My car was finished at six thirty that evening, so I drove back to New Orleans from the auto repair shop and got up at seven the next morning to meet the FEMA inspector–and once he was done, I was going to drive to Alabama. The FEMA inspector was very attractive and sexy; after the tour of the apartment I wrote in my blog Is it wrong to find your FEMA inspector sexy? I could probably write a really weird erotic short story about having sex with your FEMA inspector in the ruins of your house.

Someone–I don’t remember who–commented on the blog not only asking me to write the story but promising to include/publish it; whether it was on a website or in an anthology, I don’t recall. So, while I was at my parents’ in Kentucky for the holidays, I wrote “Disaster Relief.” it was my first Katrina piece of fiction, and it was pretty good, if I do say so myself.


Secret Lovers

I slept so well last night that I didn’t want to get up this morning, which is perhaps the greatest feeling of all. Huzzah! It also means I am not heading into the weekend feeling tired, which will be yet another great feeling. Hurray! Huzzah! Of course, the kitchen’s a disaster area, but I may have the time to correct that this morning before I head into the office. One can always hope, at any rate.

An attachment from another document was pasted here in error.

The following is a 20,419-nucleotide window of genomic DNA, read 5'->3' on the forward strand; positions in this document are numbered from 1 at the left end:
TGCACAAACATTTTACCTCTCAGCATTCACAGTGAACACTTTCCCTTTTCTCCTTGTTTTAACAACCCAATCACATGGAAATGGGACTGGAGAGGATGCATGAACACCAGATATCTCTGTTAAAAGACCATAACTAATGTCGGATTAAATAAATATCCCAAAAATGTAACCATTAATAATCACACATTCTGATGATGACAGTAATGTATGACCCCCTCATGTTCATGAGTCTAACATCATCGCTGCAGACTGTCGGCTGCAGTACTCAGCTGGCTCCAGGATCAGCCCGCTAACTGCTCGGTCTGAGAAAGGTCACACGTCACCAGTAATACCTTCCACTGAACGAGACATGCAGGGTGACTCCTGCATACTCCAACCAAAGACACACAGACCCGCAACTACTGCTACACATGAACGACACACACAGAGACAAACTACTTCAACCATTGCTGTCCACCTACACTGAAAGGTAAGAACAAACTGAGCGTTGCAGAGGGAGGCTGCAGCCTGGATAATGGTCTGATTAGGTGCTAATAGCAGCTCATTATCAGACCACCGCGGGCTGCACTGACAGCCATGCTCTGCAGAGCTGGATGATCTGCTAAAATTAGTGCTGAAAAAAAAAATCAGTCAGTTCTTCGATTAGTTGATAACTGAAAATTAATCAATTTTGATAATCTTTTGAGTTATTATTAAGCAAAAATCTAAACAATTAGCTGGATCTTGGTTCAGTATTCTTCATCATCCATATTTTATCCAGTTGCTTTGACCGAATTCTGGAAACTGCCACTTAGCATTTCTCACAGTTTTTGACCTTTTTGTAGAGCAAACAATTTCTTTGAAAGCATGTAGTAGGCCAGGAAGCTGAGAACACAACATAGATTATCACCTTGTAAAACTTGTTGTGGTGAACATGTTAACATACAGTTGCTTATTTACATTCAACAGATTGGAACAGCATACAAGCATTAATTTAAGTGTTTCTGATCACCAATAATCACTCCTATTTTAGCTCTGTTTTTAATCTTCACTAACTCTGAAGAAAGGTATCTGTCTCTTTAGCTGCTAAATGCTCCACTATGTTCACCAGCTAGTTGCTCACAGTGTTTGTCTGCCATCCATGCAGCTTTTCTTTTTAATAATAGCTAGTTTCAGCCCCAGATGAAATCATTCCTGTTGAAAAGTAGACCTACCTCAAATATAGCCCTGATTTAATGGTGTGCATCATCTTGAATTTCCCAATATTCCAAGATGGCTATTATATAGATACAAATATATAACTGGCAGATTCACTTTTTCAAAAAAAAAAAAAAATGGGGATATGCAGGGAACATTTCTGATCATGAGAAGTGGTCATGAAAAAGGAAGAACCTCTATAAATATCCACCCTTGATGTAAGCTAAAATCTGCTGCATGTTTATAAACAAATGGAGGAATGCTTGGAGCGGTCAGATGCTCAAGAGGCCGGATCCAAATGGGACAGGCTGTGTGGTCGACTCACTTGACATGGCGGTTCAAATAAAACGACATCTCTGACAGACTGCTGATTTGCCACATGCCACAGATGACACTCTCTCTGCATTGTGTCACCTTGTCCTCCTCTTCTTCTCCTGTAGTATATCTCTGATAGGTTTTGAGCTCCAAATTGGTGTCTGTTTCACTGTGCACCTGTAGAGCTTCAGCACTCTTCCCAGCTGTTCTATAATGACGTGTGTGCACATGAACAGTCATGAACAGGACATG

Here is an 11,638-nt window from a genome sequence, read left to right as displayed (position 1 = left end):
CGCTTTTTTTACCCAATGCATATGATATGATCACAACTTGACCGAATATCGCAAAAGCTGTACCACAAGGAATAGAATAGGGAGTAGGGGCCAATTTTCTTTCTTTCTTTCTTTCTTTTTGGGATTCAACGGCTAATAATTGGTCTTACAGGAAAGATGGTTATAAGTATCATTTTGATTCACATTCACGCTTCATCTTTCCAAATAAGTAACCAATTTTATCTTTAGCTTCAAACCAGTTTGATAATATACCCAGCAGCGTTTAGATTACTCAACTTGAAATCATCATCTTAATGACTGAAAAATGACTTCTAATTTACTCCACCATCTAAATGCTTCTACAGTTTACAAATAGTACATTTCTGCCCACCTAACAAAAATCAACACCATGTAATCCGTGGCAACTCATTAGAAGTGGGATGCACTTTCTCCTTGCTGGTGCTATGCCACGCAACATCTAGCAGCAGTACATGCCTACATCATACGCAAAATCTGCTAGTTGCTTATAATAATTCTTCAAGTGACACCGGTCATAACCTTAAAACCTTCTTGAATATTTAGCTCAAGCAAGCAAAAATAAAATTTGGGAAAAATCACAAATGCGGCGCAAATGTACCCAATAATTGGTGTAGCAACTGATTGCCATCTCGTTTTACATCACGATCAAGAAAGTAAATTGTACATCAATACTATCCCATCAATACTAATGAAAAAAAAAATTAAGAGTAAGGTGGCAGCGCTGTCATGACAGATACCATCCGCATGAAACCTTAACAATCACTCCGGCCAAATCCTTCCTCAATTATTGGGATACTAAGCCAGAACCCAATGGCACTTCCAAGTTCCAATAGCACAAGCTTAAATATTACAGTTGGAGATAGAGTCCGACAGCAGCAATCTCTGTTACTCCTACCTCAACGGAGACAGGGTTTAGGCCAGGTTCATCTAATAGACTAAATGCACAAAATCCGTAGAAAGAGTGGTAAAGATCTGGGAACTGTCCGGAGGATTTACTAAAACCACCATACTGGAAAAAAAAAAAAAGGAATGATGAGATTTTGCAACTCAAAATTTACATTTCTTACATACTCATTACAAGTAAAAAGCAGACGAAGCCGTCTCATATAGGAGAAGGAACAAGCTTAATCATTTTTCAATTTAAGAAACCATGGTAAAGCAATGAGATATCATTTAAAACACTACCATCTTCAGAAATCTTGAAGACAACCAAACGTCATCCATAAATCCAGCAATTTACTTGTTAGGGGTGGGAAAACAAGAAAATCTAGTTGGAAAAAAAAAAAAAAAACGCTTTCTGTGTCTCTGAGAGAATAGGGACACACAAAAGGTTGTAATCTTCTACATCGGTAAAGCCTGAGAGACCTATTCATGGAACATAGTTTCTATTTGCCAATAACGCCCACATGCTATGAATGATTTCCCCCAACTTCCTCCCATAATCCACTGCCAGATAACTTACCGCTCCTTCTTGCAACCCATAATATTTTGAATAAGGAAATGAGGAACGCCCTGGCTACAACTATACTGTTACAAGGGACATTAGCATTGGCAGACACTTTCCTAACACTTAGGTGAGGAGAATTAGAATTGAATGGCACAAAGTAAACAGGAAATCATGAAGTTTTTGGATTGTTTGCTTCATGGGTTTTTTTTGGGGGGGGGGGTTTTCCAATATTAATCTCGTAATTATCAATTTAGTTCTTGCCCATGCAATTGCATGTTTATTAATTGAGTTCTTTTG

I do think “Burning Crosses” is ready for a read aloud; there’s one more paragraph I need to add, and maybe a sentence here and there, but other than that, it’s close to done. I have also made progress on “This Thing of Darkness,” and I think, as far as short stories go, I am ready to get back to finish/polish/read out loud “Once a Tiger” and “The Problem with Autofill.” I also want to get back to the WIP and the Scotty; I need to read Scotty from the beginning and make notes; and likewise, Chapter Two of the WIP needs to be rewritten, may even need to be a completely newly written chapter because I need to add a scene. But I am hopeful I am setting myself up for an incredibly productive weekend. I am going to a book signing on Saturday afternoon for Bryan Camp’s The City of Lost Fortunes at Tubby and Coo’s (hello, Five Guys!) and I am also supposed to go to a party on Saturday evening, but we’ll see how that all plays out. I may just make Saturday an errand day and try to spend Sunday focusing on writing.